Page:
CRAFTSMANSHIP

She remembers the quiet evenings when Mother taught her the ancient horsetail embroidery craft. Her mother used to sing, weaving the memories of their ancestors into every stitch… 

Now, she sits on the porch with her own daughter and teaches the same techniques her mother once taught. She creates fine works not only to earn a living but also to pass on this beautiful craft.

Horsetail embroidery is arduous work. The whole process involves more than 50 steps, and one project may take a year to complete.

Creating the Horsetail Hair Threads

The first step in creating hand embroidery using horsetail hair is to create the thread. This is done by wrapping several hairs together using white silk thread. The contrast desired in the finished project determines the thickness of the thread used, which depends entirely on the number of hairs wrapped during this process. The thickness, along with the length is decided by the artisan who will be using them.

The utility of this sort of thread is very interesting. First, the hair makes the thread very strong and it will hold the pattern better than plain silk. Secondly, the oil secretions present on the hairs seep through the silk and help to maintain their luster and vibrancy like a natural conditioner.

Design

Once the horsetail thread has been created, the artisan starts weaving, using a technique called “invisible stitching.” The more experience the weaver has, the less visible the stitches are. The mastery of this technique is evidence of the artisan’s fine skill.

Flowers, plants, and mystical creatures from Shui folklore are the common embroidery motifs. Butterfly patterns are woven mostly into children’s clothing or accessories. This is related to Shui beliefs that butterflies are children’s guardians. Dragons, a phoenix and fish also possess great symbolic meaning and are commonly seen on Shui handicraft.

Copper

The last distinctive element of Shui embroidery is the use of small copper disks as embellishment. For some time in Chinese history, the production of copper was forbidden. Nevertheless, the Shui still used the material to adorn the embroidery on baby carriers. Even today, Shui people believe in the mysterious properties of copper to ward off evil spirits and protect babies. It takes at least 20 copper disks to decorate one carrier.

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  • Song Shuixian Guizhou, China More >

    Song Shuixian belongs to the Shui ethnic group. She is the inheritor of horsetail embroidery, which has been recognized as China’s National Intangible Cultural Heritage. She started to learn the craft at the age of seven and has been practicing it for forty years. In 2006, she opened a workshop of horsetail embroidery in Sandu, Guizhou province-- the first of its kind in the county. The costumes she made received the UNESCO Seal of Excellence certificate in 2012.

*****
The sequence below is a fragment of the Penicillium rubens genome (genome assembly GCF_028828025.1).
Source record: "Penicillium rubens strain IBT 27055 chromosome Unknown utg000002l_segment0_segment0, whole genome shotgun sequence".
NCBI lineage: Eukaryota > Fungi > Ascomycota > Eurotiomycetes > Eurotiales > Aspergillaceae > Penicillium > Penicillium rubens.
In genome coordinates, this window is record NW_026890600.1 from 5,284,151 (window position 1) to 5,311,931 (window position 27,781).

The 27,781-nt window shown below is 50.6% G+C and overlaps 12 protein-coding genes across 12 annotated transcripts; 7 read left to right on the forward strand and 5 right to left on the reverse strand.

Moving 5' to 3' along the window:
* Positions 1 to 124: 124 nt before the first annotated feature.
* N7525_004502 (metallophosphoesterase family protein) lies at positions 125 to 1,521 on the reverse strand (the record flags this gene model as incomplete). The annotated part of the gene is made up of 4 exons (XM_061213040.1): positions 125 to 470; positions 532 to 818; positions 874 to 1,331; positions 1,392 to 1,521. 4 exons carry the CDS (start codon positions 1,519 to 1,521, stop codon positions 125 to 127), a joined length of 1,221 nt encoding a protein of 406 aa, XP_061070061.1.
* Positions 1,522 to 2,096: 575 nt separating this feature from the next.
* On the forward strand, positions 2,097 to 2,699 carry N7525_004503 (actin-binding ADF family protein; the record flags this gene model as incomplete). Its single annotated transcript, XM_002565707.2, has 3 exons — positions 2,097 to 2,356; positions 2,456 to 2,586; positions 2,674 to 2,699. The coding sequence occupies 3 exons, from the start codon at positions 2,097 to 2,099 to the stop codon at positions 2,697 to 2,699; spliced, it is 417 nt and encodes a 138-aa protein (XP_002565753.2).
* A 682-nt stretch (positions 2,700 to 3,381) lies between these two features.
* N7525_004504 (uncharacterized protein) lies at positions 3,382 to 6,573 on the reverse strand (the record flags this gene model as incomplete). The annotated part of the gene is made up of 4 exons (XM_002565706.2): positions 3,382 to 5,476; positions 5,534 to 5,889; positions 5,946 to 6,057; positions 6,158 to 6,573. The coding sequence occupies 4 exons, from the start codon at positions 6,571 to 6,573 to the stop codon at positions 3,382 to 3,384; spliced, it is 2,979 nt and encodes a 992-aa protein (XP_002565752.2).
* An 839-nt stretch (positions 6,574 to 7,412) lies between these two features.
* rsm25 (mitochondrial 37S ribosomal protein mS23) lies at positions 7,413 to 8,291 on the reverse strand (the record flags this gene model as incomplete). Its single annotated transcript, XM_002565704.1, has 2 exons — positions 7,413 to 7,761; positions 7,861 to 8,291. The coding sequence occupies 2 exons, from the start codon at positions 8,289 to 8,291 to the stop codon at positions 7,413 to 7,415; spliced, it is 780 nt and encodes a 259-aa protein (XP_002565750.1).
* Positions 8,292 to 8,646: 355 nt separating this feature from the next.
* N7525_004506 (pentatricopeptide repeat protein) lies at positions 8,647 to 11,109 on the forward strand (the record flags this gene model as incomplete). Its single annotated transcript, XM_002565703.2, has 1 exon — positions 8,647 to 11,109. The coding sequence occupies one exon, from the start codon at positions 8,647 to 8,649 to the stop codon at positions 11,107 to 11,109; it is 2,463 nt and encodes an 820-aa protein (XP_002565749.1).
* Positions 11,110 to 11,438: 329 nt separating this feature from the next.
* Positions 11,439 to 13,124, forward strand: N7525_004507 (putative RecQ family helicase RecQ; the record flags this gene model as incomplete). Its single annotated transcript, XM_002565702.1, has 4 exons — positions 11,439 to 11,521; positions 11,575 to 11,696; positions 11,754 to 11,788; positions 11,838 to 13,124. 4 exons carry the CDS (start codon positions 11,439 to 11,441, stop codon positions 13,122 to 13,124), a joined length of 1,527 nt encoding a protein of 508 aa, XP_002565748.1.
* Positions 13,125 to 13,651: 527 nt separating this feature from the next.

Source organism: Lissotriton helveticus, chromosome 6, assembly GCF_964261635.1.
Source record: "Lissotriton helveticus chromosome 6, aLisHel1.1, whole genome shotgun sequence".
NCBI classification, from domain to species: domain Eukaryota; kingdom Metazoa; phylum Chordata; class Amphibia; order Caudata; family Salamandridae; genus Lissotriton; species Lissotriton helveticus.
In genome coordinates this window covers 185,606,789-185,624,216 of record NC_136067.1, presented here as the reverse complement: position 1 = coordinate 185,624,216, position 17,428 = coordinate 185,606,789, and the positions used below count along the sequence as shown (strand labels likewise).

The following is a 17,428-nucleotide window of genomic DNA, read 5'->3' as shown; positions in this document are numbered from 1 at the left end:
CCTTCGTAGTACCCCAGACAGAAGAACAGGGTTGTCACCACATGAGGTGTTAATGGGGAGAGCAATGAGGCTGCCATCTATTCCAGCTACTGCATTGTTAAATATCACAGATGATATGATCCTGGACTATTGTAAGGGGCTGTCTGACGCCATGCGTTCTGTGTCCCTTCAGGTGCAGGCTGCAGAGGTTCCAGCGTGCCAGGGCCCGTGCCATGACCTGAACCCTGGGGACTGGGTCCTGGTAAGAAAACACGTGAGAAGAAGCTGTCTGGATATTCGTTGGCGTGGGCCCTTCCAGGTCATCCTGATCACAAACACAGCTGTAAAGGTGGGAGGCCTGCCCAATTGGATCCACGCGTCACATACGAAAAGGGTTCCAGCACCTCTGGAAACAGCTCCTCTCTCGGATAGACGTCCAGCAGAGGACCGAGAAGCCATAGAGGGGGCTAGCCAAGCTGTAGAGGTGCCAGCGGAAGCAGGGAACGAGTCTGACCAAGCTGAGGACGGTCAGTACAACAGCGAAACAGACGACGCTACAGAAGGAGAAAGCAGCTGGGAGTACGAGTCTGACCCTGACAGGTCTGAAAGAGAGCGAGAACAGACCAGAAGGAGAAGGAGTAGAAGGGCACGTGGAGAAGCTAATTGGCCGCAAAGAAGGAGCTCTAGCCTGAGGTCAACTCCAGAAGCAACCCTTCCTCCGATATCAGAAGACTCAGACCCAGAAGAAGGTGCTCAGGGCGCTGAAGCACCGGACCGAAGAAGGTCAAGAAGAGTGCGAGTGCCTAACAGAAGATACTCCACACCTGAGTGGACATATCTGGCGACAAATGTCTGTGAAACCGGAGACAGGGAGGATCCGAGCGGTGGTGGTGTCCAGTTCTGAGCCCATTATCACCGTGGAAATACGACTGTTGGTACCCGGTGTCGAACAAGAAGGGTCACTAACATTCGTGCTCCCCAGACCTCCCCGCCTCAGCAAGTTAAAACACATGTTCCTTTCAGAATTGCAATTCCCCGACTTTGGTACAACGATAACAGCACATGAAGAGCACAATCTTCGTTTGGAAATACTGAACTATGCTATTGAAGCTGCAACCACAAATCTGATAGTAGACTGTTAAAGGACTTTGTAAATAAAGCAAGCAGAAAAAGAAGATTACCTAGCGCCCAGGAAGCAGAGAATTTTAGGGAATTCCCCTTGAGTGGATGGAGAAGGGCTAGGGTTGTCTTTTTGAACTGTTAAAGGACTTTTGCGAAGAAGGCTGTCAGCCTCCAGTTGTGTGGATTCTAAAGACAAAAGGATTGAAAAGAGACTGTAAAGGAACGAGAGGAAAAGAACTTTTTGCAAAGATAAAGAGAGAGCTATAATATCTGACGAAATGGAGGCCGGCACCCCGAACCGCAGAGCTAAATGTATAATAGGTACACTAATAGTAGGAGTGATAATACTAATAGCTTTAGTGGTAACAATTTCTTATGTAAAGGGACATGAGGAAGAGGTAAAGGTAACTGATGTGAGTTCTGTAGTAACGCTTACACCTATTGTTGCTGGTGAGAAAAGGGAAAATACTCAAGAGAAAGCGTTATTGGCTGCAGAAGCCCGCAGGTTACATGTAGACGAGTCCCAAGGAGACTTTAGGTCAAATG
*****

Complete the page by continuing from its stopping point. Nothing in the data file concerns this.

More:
History

 

The Shui people have many myths and legends that influence their daily lives. One can find symbols of their folklore, deeply rooted in Shui history, on various types of handicrafts. Although the Shui people have a long history, much of it has been passed down only through oral tradition. No records were kept of their distinct crafts, and it is now impossible to trace the very beginnings of horsetail embroidery. The craft was passed down from mothers to daughters, so the only clue to its origin is found in the simple explanation women give their daughters when they teach them the craft:

The wife was looking at her husband as he groomed their horse before the race. Suddenly, she realized what a magnificent animal it was. She thought it was such a waste when the long strands of horsehair were falling down on the ground. She collected the strands carefully and weaved them into clothing and household items.

 

Horses have always played an important role in Shui people’s daily lives. Locals have a strong affinity to these graceful animals. They breed horses, organize frequent racing events and even use horsetail hair to make stunning embroidery. The art of horsetail embroidery can be traced back thousands of years and is now referred to as the “living fossil” of Shui tradition. Today, horsetail handicraft is used to decorate clothing, handbags and baby carriers. The craft produces elaborate pieces of art that are sold on the market.

 

Recently, the handicraft received encouragement from the Chinese government. Horsetail embroidery was enshrined as part of the National Intangible Cultural Heritage by the Ministry of Culture. The Shui people see such a revival as an opportunity to boost their quality of life while preserving their ancient culture.

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